Lost in America

Analyzing Conflict through the Source of Our Emotions

Posted by 'Tine Zekis on May 31, 2015 · 5 mins read

Assignment: Cultural Blog | Conflict

I've heard that the way we analyze conflicts (both major and minor) in life can be comparable to the way we analyze problems in our code. If we look at the overall problem, we can get swept up in the overall result, anger or frustration in the case of a conflict, unknown broken code in the case of our programming. But if we look deeper at the source of the conflict, or narrow down which pieces of code are or are not working, we can begin to problem-solve. In the name of further exploration of this notion, I will analyze a conflict from my childhood.

When I was in high school, shortly after receiving my driver's license, I drove some friends to a mall further out into the suburbs than I had previously driven without a parent. I didn't know the way, but my friends told me they could direct me. (Mind you, kids, this was before smart phones with GoogleMaps, or wide-spread cell phone use of any kind.) We went to the mall, had our fun, and on the way out, I wasn't sure which way to turn. A friend said that if I made a left out of the lot at the light, then I would be on 22nd, a road I knew would take me to a familiar route home. However, when we turned, I saw that the street sign said something else. When I asked about this, my friend said, "Oh, well, this turns into 22nd later." I continued, hoping my friend was right. More time passed than I was comfortable with, but embarrassed that I didn't know the way myself, I said nothing. Eventually, when the road had still not turned into anything familiar, I said something. Long story short, we ended up calling our parents from a pay phone in the next state over before we had clear instructions on how to get home. I was livid. And my brother made fun of me for literally 10 years (until he did something equally, if not more, embarrassing).

If I analyze my emotions further, I was not just angry with my friends for having the instructions wrong, but I was also angry with myself for not knowing where I was going. Why had I trusted people whose navigation skills I knew nothing about? Why hadn't I looked up directions beforehand and gotten the feel for a map of the area on my own? Why didn't I say anything as soon as things started to feel off? By the end of the evening, my friends and I were all yelling at each other. I also realize now that anger wasn't the only emotion I was feeling. Part of yelling at them, showing my anger, was to hide the other underlying emotion: fear. Where were we? What if we never figured out how to make it home? What if something terrible happened to us and no one knew where we were?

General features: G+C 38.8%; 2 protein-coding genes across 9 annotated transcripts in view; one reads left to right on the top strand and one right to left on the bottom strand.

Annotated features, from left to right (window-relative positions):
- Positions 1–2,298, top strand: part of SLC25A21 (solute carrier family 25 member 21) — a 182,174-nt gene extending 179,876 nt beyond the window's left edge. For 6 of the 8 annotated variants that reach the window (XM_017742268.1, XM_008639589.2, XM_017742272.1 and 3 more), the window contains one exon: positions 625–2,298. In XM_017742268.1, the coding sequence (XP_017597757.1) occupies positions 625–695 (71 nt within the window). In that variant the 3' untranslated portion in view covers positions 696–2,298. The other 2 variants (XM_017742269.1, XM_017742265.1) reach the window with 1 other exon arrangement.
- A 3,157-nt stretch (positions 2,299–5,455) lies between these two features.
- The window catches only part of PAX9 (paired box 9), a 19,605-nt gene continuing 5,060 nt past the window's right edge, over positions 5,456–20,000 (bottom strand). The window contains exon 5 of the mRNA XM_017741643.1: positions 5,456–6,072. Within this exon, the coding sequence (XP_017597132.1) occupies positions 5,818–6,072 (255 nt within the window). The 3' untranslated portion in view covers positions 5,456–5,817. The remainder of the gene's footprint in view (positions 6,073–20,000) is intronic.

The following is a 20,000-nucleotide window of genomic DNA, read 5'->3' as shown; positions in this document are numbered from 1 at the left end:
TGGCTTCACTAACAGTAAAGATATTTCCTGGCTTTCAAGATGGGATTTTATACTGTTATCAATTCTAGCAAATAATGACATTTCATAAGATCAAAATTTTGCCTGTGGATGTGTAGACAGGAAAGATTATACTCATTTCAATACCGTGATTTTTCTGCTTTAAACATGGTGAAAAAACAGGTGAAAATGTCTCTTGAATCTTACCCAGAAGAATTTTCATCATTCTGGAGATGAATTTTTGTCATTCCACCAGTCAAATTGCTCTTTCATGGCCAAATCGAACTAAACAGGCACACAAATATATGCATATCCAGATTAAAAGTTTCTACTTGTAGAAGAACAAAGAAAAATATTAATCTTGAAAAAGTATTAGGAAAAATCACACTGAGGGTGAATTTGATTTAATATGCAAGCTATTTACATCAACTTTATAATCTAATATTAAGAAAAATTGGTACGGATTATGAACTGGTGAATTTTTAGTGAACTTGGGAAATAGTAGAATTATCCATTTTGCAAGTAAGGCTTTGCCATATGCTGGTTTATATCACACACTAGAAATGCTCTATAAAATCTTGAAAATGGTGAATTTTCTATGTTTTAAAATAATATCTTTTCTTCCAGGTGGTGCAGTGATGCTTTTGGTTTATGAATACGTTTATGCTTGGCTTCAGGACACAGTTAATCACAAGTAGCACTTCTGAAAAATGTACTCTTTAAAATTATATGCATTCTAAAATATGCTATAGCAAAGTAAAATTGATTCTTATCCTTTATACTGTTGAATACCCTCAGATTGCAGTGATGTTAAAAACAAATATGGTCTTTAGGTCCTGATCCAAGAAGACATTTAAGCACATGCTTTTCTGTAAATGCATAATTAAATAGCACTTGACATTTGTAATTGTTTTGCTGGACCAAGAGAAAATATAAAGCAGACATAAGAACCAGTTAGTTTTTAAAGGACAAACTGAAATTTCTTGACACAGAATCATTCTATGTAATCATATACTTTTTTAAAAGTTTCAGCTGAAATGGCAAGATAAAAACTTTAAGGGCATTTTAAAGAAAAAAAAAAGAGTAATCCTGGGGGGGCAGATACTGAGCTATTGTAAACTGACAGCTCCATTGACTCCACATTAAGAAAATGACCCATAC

Eventually, we had to work together to figure out where we were so we could describe it to a parent on the phone. Additionally, we had to work out whose parents would be the most likely to be helpful and not just completely worried and/or angry themselves. We also had to provide phone numbers to those parents so they could let the other parents know what was going on. We learned a lot that night. We also tried tracing our journey on a map later, and my sense of local geography had never been better.

But on a more personal note, I learned a lot that night about myself and how I deal with others. I learned that I need to be self-reliant, first and foremost, when it comes to my own safety. For instance, even after getting an iPhone, I still look up directions before I go to a new place and make sure that I have a general understanding of where I'm going and how to get back. Also, when I am feeling uncomfortable in a situation, especially with close friends, I speak up. I have learned to trust my intuition, rather than worrying about seeming stupid or unsure.